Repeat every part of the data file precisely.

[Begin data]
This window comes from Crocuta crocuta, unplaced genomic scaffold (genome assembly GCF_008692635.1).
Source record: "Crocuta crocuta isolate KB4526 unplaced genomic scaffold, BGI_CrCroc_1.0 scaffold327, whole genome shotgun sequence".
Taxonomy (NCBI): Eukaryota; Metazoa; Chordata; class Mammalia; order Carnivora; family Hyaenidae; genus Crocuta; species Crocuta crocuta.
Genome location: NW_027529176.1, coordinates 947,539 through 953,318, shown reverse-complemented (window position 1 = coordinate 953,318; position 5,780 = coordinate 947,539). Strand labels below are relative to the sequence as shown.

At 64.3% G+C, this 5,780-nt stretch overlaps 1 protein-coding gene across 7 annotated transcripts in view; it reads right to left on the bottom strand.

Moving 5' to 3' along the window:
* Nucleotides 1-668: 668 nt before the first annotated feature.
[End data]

This window comes from Crocuta crocuta, unplaced genomic scaffold (genome assembly GCF_008692635.1).
Source record: "Crocuta crocuta isolate KB4526 unplaced genomic scaffold, BGI_CrCroc_1.0 scaffold327, whole genome shotgun sequence".
Taxonomy (NCBI): Eukaryota; Metazoa; Chordata; class Mammalia; order Carnivora; family Hyaenidae; genus Crocuta; species Crocuta crocuta.
Genome location: NW_027529176.1, coordinates 947,539 through 953,318, shown reverse-complemented (window position 1 = coordinate 953,318; position 5,780 = coordinate 947,539). Strand labels below are relative to the sequence as shown.

At 64.3% G+C, this 5,780-nt stretch overlaps 1 protein-coding gene across 7 annotated transcripts in view; it reads right to left on the bottom strand.

Moving 5' to 3' along the window:
* Nucleotides 1-668: 668 nt before the first annotated feature.